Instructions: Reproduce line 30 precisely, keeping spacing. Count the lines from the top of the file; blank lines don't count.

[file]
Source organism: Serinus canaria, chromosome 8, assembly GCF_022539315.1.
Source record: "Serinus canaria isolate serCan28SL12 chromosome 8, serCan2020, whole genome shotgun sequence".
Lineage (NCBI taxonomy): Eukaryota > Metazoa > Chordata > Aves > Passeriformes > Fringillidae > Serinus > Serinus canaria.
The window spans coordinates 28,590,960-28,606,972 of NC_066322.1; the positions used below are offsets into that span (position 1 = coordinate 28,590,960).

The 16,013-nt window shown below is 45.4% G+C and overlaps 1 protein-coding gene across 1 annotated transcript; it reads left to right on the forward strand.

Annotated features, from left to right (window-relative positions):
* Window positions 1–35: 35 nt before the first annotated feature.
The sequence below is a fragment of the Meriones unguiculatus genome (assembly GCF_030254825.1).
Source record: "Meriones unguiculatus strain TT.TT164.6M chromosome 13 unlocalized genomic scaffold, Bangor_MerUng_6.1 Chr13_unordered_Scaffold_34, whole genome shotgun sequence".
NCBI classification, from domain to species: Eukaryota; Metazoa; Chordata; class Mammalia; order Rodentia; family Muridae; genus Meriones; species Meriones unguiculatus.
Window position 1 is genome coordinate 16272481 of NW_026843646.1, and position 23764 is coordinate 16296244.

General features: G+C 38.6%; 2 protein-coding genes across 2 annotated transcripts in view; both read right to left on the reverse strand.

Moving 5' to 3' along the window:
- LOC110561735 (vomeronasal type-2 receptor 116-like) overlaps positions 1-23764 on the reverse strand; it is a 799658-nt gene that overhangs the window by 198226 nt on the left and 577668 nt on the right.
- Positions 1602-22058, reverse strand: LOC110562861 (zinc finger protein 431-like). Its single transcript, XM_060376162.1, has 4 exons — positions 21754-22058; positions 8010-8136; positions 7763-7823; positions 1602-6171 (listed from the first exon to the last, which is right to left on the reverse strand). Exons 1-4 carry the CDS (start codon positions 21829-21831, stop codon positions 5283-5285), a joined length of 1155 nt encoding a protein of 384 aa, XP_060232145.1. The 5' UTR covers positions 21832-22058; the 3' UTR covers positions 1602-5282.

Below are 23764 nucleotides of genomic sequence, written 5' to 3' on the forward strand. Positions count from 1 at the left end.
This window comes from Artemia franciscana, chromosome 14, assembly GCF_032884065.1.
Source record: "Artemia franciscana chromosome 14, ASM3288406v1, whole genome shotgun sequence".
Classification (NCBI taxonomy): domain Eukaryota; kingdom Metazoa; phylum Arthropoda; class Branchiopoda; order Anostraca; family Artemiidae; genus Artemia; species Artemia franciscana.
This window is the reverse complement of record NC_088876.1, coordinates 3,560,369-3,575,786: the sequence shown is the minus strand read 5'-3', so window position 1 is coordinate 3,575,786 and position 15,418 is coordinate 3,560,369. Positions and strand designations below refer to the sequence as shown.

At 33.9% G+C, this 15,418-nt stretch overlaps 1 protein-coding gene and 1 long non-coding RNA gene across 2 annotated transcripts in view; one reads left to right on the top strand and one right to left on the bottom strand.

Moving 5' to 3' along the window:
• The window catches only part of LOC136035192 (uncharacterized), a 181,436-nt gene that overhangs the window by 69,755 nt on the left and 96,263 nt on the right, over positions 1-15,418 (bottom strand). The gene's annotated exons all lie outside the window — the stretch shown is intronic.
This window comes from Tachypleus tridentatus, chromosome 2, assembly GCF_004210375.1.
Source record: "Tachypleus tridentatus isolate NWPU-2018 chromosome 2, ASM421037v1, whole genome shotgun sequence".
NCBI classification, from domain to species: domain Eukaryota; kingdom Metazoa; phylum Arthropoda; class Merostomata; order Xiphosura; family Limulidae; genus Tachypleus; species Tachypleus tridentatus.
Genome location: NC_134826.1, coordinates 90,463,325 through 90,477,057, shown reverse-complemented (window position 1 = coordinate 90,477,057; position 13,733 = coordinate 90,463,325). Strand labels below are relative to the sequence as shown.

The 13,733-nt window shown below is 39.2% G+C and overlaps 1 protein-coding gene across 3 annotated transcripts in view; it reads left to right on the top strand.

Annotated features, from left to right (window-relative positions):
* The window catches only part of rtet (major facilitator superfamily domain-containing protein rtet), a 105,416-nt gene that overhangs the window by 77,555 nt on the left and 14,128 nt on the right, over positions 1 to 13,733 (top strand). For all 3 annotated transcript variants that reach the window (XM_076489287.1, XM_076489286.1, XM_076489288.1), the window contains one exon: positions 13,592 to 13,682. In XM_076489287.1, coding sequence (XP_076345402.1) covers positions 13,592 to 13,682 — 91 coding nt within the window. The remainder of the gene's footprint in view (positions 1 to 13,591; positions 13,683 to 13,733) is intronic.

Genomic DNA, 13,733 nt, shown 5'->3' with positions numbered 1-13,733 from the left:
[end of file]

* The window catches only part of rtet (major facilitator superfamily domain-containing protein rtet), a 105,416-nt gene that overhangs the window by 77,555 nt on the left and 14,128 nt on the right, over positions 1 to 13,733 (top strand). For all 3 annotated transcript variants that reach the window (XM_076489287.1, XM_076489286.1, XM_076489288.1), the window contains one exon: positions 13,592 to 13,682. In XM_076489287.1, coding sequence (XP_076345402.1) covers positions 13,592 to 13,682 — 91 coding nt within the window. The remainder of the gene's footprint in view (positions 1 to 13,591; positions 13,683 to 13,733) is intronic.